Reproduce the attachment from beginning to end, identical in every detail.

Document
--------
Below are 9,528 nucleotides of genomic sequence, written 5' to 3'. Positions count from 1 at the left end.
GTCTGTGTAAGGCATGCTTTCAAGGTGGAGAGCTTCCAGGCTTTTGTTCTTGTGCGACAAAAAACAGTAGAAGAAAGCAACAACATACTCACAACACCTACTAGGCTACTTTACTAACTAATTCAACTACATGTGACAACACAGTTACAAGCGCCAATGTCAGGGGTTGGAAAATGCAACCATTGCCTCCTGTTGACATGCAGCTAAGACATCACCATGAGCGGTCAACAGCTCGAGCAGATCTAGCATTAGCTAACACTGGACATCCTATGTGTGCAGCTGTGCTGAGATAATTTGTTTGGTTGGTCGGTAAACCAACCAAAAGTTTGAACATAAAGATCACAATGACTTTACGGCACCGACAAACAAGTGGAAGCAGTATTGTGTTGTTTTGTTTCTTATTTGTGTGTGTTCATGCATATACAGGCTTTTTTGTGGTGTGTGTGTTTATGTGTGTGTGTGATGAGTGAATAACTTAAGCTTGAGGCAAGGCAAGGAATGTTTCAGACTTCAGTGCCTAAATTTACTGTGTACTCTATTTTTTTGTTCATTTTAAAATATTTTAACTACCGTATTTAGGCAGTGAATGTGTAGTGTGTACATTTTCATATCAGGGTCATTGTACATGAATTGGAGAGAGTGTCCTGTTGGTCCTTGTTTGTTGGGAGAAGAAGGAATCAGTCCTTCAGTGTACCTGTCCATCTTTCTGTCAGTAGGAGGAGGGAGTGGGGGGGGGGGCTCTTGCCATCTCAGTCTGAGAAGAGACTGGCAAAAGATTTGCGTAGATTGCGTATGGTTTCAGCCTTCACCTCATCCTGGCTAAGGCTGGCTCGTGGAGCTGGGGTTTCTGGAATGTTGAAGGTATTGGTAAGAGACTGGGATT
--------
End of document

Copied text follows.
Below are 9,528 nucleotides of genomic sequence, written 5' to 3'. Positions count from 1 at the left end.
GTCTGTGTAAGGCATGCTTTCAAGGTGGAGAGCTTCCAGGCTTTTGTTCTTGTGCGACAAAAAACAGTAGAAGAAAGCAACAACATACTCACAACACCTACTAGGCTACTTTACTAACTAATTCAACTACATGTGACAACACAGTTACAAGCGCCAATGTCAGGGGTTGGAAAATGCAACCATTGCCTCCTGTTGACATGCAGCTAAGACATCACCATGAGCGGTCAACAGCTCGAGCAGATCTAGCATTAGCTAACACTGGACATCCTATGTGTGCAGCTGTGCTGAGATAATTTGTTTGGTTGGTCGGTAAACCAACCAAAAGTTTGAACATAAAGATCACAATGACTTTACGGCACCGACAAACAAGTGGAAGCAGTATTGTGTTGTTTTGTTTCTTATTTGTGTGTGTTCATGCATATACAGGCTTTTTTGTGGTGTGTGTGTTTATGTGTGTGTGTGATGAGTGAATAACTTAAGCTTGAGGCAAGGCAAGGAATGTTTCAGACTTCAGTGCCTAAATTTACTGTGTACTCTATTTTTTTGTTCATTTTAAAATATTTTAACTACCGTATTTAGGCAGTGAATGTGTAGTGTGTACATTTTCATATCAGGGTCATTGTACATGAATTGGAGAGAGTGTCCTGTTGGTCCTTGTTTGTTGGGAGAAGAAGGAATCAGTCCTTCAGTGTACCTGTCCATCTTTCTGTCAGTAGGAGGAGGGAGTGGGGGGGGGGGCTCTTGCCATCTCAGTCTGAGAAGAGACTGGCAAAAGATTTGCGTAGATTGCGTATGGTTTCAGCCTTCACCTCATCCTGGCTAAGGCTGGCTCGTGGAGCTGGGGTTTCTGGAATGTTGAAGGTATTGGTAAGAGACTGGGATT